The Sage Grouse


You might see a dragonfly while you are mowing the lawn or fishing, and think for a moment that dragonflies are interesting to see, and maybe think that it’s good that they eat mosquitoes, then you go back to your work or play and forget them.

They deserve a little more attention, and when you do pay more attention, you will be glad you did.

Dragonflies and damselflies are insects in the order Odonata.  They have six legs but they do not walk.  They can move their front wings independently of the rear wings.  They see better in front and above, so if you want to net them, approach from below and behind.  Dragonflies eat other insects, often including other odonates.

Scientific names:  dragonflies are Anisoptera; damselflies are Zygoptera.  Anisoptera comes from Greek terms meaning “not, equal, wings.”  Dragonflies’ rear wings are larger than the front wings.  Odonata comes from the Greek odonto, meaning toothed, referring to the imposing dental accoutrements by which they devour other winged creatures.   Zygoptera comes from Greek roots meaning paired wings, as the two sets of wings are nearly identical.

Dragonflies lay their eggs in slow moving or still water.  The eggs hatch into carnivorous nymphs which may live for six months to two years before emerging to molt out of their exoskeleton, spreading wings out to dry, and off they go to fly for a season while mating and eventually dying.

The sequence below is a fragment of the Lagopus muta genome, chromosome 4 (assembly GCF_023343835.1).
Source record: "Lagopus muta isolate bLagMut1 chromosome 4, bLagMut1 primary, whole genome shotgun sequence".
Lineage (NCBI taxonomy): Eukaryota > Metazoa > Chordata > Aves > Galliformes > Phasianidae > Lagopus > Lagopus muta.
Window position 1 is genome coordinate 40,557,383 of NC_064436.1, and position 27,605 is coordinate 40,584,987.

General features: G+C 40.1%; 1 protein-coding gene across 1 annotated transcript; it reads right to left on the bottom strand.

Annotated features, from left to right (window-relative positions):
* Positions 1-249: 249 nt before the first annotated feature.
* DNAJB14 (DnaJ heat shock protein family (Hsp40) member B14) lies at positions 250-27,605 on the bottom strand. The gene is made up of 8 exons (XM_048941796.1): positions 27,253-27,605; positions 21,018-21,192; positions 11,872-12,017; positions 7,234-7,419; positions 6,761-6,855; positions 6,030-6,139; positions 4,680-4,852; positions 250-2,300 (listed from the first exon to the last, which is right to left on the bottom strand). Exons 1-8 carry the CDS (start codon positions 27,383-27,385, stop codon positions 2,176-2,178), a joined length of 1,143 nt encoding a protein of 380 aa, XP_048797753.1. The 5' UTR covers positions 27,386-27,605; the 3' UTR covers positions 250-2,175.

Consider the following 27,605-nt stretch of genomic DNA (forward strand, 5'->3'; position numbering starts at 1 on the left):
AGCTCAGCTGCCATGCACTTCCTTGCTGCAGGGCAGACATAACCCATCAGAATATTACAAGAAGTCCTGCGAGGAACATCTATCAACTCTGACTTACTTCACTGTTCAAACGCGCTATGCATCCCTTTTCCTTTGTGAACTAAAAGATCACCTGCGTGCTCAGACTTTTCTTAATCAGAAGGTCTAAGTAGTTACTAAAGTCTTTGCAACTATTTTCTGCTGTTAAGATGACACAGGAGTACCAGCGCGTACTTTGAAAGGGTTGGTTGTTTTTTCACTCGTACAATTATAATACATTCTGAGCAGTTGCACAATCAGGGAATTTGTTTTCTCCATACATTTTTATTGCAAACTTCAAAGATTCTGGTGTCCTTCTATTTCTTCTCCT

If you hang out at lakes or ponds containing vigorous cattail stands, you will see damselflies as well as dragonflies.  Damselflies are slender, like pencil leads, with eyes set wide apart, blue/black or green/black long bodies, and wings cocked over the body.  They are typically 1.3 to 1.8 inches long.  Damselflies are not young dragonflies.

Most people do not know that Wyoming is a rich haven for dragons and damsels.  During the flight season they are almost everywhere; low, high, wet or dry.  Dozens of species of each are waiting to be found.  Red, blue, amber, green, black; they are all about.  There are more in marshes, but we have had a dozen species in our back yard.  Grab that new digital camera and look for them between June and September.  Send the photos to a website (Odonate Central) if you are certain of identifying the species, or send them to me if you are not, and if I have time I will try to identify them.  My email:
Odonate Central:

Want to know more?  Books:
Paulson, Dennis.  Dragonflies and Damselflies of the West.  Princeton Univ.
Borror & White. Peterson Field Guide to Insects.  Houghton Mifflin
Dunkle, Sidney.  Dragonflies Through Binoculars.  Oxford Univ. Press.
(My favorite is Paulson’s book.  Yours might be Dunkle’s as it’s a lot easier to use.)

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